Jared’s son Gilgah might be named after Gobekli Tepe (Ether 6:14)

Last year I put out a hypothesis that the Jaredites came from Gobekli Tepe around 12 to 10 thousand years ago. Gobekli Tepe is an amazing site located in modern-day Turkey and built in the 10th millennium BC. Gobekli Tepe consists of at least 20 circular enclosures made out of stone, each with a handful of giant stone pillars inside. Archaeologists are calling this place the world’s first temple.

I think the Jaredites came from this place. I started with 37 points to support this hypothesis, which you can read here. Today I want to introduce my 39th point of evidence. It has to do with the name of one of Jared’s sons. This name might have connections to Gobekli Tepe. Also, it appears that ALL of the sons of Jared have names that, when put together, tell the story of the Jaredite journey.

39. Jared’s son Gilgah might be named after Gobekli Tepe

In Ether 6:14, we learn that Jared, the great father of the Jaredites, has a son named Gilgah. An interesting name for sure. Sounds ancient and kind of Mesopotamian-ish, right? As I often am about names, I was curious about what this name meant. I wanted to know its etymology, so I went searching.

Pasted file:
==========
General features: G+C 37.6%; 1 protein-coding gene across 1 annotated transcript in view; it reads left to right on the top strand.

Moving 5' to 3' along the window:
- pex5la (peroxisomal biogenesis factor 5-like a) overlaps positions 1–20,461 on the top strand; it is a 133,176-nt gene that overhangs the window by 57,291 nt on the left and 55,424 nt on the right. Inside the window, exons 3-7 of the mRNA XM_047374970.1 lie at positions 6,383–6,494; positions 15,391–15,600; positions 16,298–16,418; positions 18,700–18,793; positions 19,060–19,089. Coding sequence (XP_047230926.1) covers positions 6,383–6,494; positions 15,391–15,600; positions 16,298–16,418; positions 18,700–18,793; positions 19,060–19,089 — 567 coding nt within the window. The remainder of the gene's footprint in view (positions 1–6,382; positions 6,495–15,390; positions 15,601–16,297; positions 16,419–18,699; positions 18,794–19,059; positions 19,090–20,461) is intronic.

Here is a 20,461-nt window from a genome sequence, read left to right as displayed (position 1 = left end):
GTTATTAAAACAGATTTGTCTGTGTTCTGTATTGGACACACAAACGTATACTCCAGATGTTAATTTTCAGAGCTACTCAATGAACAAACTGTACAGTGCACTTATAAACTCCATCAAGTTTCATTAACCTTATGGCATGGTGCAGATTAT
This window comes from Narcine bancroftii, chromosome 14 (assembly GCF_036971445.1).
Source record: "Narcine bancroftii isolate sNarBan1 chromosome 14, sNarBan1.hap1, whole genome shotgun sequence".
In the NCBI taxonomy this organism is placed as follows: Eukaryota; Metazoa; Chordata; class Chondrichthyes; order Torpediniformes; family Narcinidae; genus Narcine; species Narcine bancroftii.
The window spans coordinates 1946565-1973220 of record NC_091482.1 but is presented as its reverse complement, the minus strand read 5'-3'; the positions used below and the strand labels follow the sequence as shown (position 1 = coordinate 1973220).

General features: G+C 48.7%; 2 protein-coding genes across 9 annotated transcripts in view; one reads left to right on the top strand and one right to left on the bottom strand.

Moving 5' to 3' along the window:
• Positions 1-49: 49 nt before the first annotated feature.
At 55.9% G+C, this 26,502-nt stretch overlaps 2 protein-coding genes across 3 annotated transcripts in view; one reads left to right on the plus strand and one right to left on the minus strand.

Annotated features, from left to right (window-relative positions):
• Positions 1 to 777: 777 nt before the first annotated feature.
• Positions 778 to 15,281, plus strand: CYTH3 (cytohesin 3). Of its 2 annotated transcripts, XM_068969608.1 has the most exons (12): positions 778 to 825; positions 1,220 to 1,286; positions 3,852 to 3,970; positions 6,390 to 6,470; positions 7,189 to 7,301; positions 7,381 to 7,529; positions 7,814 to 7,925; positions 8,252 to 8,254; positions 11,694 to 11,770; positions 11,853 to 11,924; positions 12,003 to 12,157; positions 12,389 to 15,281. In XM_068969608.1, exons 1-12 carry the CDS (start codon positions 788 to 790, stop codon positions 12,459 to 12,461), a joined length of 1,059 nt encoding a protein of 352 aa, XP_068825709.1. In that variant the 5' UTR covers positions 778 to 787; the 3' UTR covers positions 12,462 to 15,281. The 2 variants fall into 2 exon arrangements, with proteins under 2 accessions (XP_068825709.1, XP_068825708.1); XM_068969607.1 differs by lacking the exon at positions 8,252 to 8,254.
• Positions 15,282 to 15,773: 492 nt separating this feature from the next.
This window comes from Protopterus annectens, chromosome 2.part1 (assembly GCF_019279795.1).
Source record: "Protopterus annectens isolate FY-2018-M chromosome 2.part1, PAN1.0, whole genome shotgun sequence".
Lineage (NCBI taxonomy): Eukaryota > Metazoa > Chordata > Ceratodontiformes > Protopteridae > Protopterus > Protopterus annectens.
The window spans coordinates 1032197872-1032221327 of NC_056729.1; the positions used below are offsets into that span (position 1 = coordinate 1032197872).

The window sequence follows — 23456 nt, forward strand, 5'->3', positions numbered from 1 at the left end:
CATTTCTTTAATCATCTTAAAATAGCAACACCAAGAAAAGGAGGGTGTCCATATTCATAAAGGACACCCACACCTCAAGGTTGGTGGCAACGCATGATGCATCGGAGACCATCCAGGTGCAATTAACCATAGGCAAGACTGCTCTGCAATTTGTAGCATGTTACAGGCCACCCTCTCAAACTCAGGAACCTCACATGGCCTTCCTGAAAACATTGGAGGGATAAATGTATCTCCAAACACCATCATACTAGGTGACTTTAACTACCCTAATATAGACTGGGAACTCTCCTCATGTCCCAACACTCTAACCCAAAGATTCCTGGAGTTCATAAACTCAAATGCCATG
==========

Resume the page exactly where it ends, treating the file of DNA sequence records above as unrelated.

The Book of Mormon Onomasticon makes it clear that all etymologies for Jaredite names are speculative, since we don’t know what language they spoke. However, it does suggest that the name Gilgah may be related to the name Gilgal, which shows up as a place name for both the Jaredites and Nephites (3 Nephi 9:6; Mormon 6:14; Ether 13:27, 29, 30). Gilgah, as you might have noticed, sounds a lot like Gilgal, so this makes sense. 

If you look up Gilgal in the Onomasticon, you see that the name has a Hebrew etymology–and an interesting one at that in light of where I think the great tower was. Gilgal in Hebrew means, according to the Onomasticon:

“stone circle; wheel,” from the HEBREW verbal root gālal “roll (stone) to, roll (stone) away”

The Wikipedia article Gilgal, gives my favorite form of Gilgal’s etymology, saying:

The Hebrew term Gilgal most likely means “circle of stones”.[1]

And so, if we assume that Gilgah is a form of the name Gilgal, then Gilgah could mean “circle of stones”. And do you recall what was at Gobekli Tepe? A bunch of circles of stone.

An artist’s rendition of the construction of Gobekli Tepe’s stone circles. https://medium.com/@humanoriginproject/is-g%C3%B6bekli-tepe-the-oldest-temple-in-the-world-35c2dd086f8b 

Now, I know this is just conjecture. We don’t have any hard proof that Gilgah is actually connected to Gilgal, or that Gilgah means “circle of stones”. But let’s go with this and see where it takes us. Here are some things that I think support this etymology for Gilgah:

First, the other three sons of Jared have names that align to events in the Jaredite journey from great tower to promised land. It looks like Jared might have chosen all his sons’ names to tell a story. Now, this is cool, so bear with me on this section, please.

And Jared had four sons; and they were called Jacom, and Gilgah, and Mahah, and Orihah.